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noted. Override code R and T; [Note 7] attorney letter and inmate appeal reviewed." After becoming eligible for parole as a result of Diatchenko I, Roberio was considered for parole at a hearing held on June 25, 2015. On November 4, 2015, the parole board denied Roberio's request for release on parole "with a review in five years from the date of the hearing," i.e., June 25, 2020.

4. Procedural history. As of the effective date of the Legislature's amendment of § 72B (July 25, 2014), the petitioners each were "youthful offender[s]," see Commonwealth v. Okoro, 471 Mass. 51 , 62 n.18, who "qualifie[d] for placement in a minimum security correctional facility based on objective measures determined by the department." G. L. c. 119, § 72B, as amended by St. 2014, c. 189, § 2. However, in each case, the assistant deputy commissioner invoked one or more of the department's "discretionary overrides" to reject the petitioners' respective requests for placement in minimum security (Deal, rejected on the basis of code R; Golston, rejected on the basis of code R; Roberio, rejected on the basis of codes R and T).

Because the assistant deputy commissioner's use of discretionary overrides to prevent the petitioners' placement in a minimum security facility is "final and cannot be appealed," 103 Code Mass. Regs. § 420.08(3)(i), the petitioners filed the instant petition for relief in July, 2015, seeking relief pursuant to G. L. c. 211, § 3, and G. L. c. 231A, alleging that the department's practice of categorically excluding all objectively qualifying juvenile homicide offenders who have not received a positive parole vote from minimum security placement contravenes the 2014 amendment to G. L. c. 119, § 72B, and violates the petitioners' "meaningful opportunity for release based on demonstrated maturity and rehabilitation," Diatchenko II, 471 Mass. at 20, quoting Graham, 560 U.S. at 75, as guaranteed by the Eighth and Fourteenth Amendments and arts. 12 and 26.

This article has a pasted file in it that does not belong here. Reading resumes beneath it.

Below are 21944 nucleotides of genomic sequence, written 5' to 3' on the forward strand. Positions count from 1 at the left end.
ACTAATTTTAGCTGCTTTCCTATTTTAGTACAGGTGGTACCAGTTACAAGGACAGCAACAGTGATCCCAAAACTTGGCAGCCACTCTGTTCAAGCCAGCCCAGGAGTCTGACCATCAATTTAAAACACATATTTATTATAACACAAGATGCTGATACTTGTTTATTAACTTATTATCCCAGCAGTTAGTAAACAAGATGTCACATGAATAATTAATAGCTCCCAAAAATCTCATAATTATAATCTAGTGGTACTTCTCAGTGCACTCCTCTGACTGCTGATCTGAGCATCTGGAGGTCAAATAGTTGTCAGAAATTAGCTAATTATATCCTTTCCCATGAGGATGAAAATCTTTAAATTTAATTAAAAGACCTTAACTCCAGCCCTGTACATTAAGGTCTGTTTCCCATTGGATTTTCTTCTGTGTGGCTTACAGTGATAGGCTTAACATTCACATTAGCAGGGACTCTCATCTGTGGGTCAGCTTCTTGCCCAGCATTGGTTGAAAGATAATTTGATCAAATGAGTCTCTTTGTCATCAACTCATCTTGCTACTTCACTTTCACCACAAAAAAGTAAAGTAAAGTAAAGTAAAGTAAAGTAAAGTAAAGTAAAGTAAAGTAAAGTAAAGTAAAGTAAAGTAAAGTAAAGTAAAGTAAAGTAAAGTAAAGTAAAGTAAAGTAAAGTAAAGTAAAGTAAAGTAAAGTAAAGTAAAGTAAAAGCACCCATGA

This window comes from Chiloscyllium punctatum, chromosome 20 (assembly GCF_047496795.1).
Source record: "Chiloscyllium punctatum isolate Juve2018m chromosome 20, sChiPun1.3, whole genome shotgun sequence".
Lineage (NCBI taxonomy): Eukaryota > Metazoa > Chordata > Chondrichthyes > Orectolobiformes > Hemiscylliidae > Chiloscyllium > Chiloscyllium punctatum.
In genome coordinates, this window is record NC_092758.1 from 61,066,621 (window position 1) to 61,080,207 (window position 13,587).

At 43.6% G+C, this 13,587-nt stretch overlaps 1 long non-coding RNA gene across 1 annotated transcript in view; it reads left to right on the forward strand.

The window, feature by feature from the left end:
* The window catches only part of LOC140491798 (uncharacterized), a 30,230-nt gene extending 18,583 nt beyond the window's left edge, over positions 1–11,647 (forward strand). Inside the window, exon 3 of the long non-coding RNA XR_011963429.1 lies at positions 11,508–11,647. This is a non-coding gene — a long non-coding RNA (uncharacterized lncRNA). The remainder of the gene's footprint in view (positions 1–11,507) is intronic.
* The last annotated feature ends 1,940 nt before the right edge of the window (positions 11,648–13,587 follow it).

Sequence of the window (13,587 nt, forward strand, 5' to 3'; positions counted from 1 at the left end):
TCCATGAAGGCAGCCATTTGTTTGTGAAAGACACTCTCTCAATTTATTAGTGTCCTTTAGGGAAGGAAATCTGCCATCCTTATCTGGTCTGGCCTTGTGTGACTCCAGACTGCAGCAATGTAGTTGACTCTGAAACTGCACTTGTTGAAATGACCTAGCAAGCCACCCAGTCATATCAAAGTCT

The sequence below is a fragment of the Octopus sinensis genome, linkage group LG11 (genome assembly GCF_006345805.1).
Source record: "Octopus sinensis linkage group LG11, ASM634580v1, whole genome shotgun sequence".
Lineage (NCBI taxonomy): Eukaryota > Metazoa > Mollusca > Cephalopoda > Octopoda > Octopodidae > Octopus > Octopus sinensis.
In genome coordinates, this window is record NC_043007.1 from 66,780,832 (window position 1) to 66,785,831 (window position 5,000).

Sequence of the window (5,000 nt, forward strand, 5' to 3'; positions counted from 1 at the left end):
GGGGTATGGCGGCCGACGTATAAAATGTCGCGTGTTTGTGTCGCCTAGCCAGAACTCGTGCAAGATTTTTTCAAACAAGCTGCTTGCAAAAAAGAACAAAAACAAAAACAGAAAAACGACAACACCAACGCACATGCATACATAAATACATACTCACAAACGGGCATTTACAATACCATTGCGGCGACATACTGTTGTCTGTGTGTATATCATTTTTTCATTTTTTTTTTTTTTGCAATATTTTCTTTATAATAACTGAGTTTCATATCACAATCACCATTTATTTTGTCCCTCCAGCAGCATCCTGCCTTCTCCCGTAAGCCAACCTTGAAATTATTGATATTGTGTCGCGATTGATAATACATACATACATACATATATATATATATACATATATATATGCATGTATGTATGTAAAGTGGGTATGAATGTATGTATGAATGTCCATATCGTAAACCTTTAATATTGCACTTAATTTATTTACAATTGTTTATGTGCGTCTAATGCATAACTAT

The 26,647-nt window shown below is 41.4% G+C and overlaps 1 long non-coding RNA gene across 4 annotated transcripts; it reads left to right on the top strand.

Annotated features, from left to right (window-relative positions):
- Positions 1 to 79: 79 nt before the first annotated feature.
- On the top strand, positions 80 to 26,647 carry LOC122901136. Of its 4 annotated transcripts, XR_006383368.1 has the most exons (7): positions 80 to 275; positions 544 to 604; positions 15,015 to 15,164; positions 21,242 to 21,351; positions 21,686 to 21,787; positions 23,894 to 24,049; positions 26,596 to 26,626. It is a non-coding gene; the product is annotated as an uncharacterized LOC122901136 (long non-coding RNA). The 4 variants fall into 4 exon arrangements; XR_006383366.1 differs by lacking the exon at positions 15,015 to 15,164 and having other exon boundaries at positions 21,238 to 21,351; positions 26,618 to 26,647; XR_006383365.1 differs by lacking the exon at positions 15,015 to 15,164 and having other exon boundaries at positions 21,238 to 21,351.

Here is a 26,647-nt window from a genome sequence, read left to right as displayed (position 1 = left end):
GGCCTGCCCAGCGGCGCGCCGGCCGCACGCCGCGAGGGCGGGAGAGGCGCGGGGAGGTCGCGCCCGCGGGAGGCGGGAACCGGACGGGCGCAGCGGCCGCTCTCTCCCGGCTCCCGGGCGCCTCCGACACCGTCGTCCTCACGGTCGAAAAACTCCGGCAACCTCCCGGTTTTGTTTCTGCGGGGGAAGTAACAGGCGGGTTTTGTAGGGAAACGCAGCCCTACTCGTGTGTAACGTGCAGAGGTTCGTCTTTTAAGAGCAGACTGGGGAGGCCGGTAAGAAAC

In October, 2015, the department filed an opposition to the petition, asserting (1) that the commissioner or her designee has discretion to reject a juvenile homicide offender's request to be placed in a minimum security facility; (2) that department "practice" forbids any prisoner serving a life sentence with a possibility of parole from being placed in minimum security "unless and until" the prisoner has obtained a positive parole vote, and (3) that

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the department treats "juvenile murderers" who wish to be placed in a minimum security facility "no differently" from adult offenders, notwithstanding the Legislature's 2014 amendment to §72B.

Following the filing of a response by the petitioners, and two hearings before the single justice, the matter was reserved and reported to the full court.